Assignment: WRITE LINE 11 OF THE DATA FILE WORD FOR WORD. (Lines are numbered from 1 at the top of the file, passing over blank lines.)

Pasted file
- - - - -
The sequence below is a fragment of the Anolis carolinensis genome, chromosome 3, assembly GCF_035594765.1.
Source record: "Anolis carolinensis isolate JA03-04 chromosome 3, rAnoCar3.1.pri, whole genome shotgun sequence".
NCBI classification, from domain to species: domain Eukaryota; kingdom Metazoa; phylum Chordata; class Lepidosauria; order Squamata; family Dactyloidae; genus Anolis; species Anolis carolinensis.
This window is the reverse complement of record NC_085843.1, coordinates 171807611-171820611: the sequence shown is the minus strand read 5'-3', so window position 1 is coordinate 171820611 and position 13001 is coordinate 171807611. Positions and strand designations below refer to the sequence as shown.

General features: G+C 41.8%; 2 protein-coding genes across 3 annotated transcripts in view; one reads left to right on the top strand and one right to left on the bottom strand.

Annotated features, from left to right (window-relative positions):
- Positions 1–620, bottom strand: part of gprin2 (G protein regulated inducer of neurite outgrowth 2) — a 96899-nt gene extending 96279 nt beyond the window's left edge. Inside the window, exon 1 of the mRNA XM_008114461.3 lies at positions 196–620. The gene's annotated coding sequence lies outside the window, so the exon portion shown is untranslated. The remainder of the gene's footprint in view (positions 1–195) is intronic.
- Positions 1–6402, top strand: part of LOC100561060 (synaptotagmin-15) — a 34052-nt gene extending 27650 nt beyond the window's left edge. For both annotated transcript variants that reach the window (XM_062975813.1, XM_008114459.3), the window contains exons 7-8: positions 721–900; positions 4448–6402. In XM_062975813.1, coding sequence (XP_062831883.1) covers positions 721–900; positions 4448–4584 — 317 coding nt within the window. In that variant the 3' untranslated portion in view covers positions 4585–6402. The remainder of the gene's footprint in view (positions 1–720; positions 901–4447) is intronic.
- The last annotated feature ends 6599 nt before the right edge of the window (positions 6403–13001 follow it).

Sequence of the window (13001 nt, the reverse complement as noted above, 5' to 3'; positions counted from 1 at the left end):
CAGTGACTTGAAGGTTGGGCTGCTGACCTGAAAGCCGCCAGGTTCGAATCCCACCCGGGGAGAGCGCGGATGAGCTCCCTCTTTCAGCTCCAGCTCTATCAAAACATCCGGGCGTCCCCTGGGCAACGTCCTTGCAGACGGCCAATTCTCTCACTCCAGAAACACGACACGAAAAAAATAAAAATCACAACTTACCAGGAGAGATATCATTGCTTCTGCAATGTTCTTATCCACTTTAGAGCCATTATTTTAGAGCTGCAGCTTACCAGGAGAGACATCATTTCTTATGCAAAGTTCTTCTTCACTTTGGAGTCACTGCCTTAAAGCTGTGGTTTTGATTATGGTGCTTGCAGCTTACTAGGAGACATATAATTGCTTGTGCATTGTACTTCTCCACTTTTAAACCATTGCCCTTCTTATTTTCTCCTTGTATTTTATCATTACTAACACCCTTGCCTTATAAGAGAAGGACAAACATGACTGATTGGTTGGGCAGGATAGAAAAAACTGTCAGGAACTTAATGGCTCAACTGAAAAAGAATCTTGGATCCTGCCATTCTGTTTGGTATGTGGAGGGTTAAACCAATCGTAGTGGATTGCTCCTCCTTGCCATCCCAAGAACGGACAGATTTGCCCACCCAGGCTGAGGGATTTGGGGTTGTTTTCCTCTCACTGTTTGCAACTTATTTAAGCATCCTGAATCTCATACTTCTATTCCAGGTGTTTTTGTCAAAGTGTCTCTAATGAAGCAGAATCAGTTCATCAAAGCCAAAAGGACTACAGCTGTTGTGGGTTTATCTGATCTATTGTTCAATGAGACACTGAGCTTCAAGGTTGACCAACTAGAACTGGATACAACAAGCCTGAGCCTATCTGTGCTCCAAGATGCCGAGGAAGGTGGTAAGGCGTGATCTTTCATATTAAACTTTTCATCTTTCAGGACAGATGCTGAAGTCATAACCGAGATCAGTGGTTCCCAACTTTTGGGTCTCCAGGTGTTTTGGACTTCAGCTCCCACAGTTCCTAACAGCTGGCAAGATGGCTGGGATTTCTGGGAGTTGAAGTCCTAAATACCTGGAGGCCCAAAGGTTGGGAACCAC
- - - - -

CAGTGACTTGAAGGTTGGGCTGCTGACCTGAAAGCCGCCAGGTTCGAATCCCACCCGGGGAGAGCGCGGATGAGCTCCCTCTTTCAGCTCCAGCTCTATCAAAACATCCGGGCGTCCCCTGGGCAACGTCCTTGCAGACGGCCAATTCTCTCACTCCAGAAACACGACACGAAAAAAATAAAAATCACAACTTACCAGGAGAGATATCATTGCTTCTGCAATGTTCTTATCCACTTTAGAGCCATTATTTTAGAGCTGCAGCTTACCAGGAGAGACATCATTTCTTATGCAAAGTTCTTCTTCACTTTGGAGTCACTGCCTTAAAGCTGTGGTTTTGATTATGGTGCTTGCAGCTTACTAGGAGACATATAATTGCTTGTGCATTGTACTTCTCCACTTTTAAACCATTGCCCTTCTTATTTTCTCCTTGTATTTTATCATTACTAACACCCTTGCCTTATAAGAGAAGGACAAACATGACTGATTGGTTGGGCAGGATAGAAAAAACTGTCAGGAACTTAATGGCTCAACTGAAAAAGAATCTTGGATCCTGCCATTCTGTTTGGTATGTGGAGGGTTAAACCAATCGTAGTGGATTGCTCCTCCTTGCCATCCCAAGAACGGACAGATTTGCCCACCCAGGCTGAGGGATTTGGGGTTGTTTTCCTCTCACTGTTTGCAACTTATTTAAGCATCCTGAATCTCATACTTCTATTCCAGGTGTTTTTGTCAAAGTGTCTCTAATGAAGCAGAATCAGTTCATCAAAGCCAAAAGGACTACAGCTGTTGTGGGTTTATCTGATCTATTGTTCAATGAGACACTGAGCTTCAAGGTTGACCAACTAGAACTGGATACAACAAGCCTGAGCCTATCTGTGCTCCAAGATGCCGAGGAAGGTGGTAAGGCGTGATCTTTCATATTAAACTTTTCATCTTTCAGGACAGATGCTGAAGTCATAACCGAGATCAGTGGTTCCCAACTTTTGGGTCTCCAGGTGTTTTGGACTTCAGCTCCCACAGTTCCTAACAGCTGGCAAGATGGCTGGGATTTCTGGGAGTTGAAGTCCTAAATACCTGGAGGCCCAAAGGTTGGGAACCAC